15 words you might be using incorrectly

Is everything all right, or was it ‘alright?’ Was that a chord or a cord? Read on to make sure you’re homing in on proper usage.

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As an adult person in the world, you should already know the difference between its and it’s; to, too, and two; and their, there and they’re.

For that matter, you should already know affect vs. effect and lay vs. lie. That’s English 101.

What’s that? You don’t remember the difference between affect vs. effect and lay vs. lie? Quick reminder: Affect is a verb, meaning “to influence,” and effect is a noun, meaning “an influence.” Try to remember “cause and effect.” “Lay” means “to put down or set down something”; “lie” means “to rest” (or, you know, to fib). Try to remember, “A chicken lays an egg, and then it lies down.” Making eggs is hard work!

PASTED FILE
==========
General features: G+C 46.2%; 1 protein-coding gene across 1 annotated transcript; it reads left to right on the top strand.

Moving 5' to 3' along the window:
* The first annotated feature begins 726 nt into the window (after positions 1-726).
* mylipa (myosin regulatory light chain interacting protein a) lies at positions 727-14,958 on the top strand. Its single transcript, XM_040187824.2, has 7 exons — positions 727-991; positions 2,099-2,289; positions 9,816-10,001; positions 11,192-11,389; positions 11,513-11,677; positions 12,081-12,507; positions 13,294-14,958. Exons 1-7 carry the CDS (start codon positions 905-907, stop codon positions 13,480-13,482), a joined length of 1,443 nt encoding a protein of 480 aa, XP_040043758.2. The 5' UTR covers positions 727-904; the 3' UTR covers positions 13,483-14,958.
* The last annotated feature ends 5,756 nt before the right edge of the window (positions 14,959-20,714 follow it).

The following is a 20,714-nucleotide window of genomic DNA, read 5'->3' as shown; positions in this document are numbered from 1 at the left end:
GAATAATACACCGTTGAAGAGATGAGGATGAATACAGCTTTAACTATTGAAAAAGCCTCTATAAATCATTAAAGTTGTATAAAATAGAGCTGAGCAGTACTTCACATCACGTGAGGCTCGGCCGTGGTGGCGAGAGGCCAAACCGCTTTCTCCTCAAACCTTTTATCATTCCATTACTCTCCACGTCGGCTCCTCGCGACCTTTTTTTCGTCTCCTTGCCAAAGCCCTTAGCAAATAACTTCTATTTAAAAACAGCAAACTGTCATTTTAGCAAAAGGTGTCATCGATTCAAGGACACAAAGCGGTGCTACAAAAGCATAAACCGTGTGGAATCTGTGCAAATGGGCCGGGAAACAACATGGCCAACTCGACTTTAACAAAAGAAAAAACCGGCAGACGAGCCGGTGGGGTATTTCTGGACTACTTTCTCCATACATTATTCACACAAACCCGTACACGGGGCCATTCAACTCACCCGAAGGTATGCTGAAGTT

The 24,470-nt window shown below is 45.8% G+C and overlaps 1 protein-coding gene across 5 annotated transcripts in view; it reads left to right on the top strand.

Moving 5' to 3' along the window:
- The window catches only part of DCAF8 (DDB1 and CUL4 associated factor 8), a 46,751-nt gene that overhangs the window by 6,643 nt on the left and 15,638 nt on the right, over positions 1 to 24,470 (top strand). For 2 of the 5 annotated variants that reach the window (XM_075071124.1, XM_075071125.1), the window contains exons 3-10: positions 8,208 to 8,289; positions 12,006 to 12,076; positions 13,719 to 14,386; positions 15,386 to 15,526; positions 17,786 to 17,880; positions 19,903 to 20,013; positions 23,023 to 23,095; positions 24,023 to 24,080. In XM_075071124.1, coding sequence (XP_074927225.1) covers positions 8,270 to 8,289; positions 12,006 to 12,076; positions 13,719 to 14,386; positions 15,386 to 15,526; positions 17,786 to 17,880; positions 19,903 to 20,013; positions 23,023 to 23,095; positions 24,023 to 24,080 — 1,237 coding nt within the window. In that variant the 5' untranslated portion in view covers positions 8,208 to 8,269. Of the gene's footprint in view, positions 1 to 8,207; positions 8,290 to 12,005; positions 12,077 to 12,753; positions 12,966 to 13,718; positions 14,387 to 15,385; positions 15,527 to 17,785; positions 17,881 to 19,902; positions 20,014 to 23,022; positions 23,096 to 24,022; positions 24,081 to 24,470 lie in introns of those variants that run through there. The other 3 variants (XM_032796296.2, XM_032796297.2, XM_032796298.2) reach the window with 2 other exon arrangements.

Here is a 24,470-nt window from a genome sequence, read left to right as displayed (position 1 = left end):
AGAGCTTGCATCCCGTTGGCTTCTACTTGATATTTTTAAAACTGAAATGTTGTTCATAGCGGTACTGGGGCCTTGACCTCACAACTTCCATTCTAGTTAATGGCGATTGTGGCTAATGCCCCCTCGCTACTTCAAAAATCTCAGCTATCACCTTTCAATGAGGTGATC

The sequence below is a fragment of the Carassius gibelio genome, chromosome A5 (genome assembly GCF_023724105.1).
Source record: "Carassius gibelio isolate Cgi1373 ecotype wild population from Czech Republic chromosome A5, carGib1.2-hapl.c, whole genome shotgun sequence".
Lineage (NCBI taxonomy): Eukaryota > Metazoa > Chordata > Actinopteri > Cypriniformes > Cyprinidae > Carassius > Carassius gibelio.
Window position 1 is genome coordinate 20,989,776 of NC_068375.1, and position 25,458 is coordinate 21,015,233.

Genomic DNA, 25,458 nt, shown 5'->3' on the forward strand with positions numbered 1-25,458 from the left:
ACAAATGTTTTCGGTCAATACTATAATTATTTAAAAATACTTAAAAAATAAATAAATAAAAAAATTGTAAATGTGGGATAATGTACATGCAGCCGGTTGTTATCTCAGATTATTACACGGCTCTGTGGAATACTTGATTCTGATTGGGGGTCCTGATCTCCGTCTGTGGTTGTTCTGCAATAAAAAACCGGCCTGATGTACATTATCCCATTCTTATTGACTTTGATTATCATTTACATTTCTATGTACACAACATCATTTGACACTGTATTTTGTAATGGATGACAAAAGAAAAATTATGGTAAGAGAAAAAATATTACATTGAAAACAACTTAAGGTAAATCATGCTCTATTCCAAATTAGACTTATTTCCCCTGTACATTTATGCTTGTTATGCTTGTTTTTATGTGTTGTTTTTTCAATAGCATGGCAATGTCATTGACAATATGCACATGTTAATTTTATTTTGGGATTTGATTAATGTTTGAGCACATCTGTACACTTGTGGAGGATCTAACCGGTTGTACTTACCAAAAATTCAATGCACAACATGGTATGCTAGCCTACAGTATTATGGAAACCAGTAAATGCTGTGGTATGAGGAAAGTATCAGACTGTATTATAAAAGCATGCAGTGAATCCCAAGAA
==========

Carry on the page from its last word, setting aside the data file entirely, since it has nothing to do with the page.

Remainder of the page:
Now let’s skip ahead to the senior-level stuff, the stuff your spell-checker will never catch but you must know.

All right vs. alright

“Alright” is not a real word. Like “a lot” (not “alot”), it’s always two words. All right? All right.

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